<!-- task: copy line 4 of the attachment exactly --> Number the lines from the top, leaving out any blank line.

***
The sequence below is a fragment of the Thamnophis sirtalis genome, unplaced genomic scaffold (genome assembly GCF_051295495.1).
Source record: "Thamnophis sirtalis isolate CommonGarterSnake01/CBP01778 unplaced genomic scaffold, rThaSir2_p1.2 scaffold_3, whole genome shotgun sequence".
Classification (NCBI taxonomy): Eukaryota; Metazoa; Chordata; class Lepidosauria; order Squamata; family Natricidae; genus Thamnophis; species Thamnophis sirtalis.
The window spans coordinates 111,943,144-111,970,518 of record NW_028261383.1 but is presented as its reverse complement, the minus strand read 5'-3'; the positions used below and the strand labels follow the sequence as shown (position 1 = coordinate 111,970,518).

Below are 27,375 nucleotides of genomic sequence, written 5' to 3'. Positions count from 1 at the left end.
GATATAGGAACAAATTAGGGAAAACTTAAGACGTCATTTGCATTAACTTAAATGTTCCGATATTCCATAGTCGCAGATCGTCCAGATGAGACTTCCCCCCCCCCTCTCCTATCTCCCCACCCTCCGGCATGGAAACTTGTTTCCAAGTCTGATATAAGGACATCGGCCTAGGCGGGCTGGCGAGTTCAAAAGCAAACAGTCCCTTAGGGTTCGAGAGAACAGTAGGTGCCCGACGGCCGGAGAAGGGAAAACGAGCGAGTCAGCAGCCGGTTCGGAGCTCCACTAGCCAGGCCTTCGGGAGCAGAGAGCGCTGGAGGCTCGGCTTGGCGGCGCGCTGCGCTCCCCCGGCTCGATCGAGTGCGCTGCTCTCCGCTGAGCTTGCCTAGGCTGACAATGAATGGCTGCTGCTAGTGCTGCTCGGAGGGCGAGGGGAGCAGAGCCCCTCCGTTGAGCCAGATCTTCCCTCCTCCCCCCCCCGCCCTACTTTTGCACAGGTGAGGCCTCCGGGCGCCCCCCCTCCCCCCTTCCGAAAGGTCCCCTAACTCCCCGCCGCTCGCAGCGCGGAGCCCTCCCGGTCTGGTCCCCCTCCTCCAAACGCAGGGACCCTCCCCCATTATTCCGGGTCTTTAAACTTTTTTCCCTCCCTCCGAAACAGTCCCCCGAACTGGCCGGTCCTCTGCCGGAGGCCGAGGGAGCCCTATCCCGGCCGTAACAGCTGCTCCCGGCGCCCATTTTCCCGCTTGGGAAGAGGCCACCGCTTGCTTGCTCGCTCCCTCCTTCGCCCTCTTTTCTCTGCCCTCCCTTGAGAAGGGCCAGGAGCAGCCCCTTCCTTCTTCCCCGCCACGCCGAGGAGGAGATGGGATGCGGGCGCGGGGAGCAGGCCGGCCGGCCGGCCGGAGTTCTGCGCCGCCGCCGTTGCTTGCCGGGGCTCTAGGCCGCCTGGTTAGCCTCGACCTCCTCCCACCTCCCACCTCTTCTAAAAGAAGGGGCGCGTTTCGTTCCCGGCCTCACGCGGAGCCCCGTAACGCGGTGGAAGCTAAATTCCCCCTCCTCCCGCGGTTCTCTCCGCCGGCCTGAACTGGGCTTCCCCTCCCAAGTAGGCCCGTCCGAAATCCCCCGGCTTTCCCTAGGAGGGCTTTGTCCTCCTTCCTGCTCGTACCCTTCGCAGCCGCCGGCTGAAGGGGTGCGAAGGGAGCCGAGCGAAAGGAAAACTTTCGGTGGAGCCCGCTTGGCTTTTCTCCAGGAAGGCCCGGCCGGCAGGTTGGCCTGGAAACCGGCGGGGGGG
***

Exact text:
The window spans coordinates 111,943,144-111,970,518 of record NW_028261383.1 but is presented as its reverse complement, the minus strand read 5'-3'; the positions used below and the strand labels follow the sequence as shown (position 1 = coordinate 111,970,518).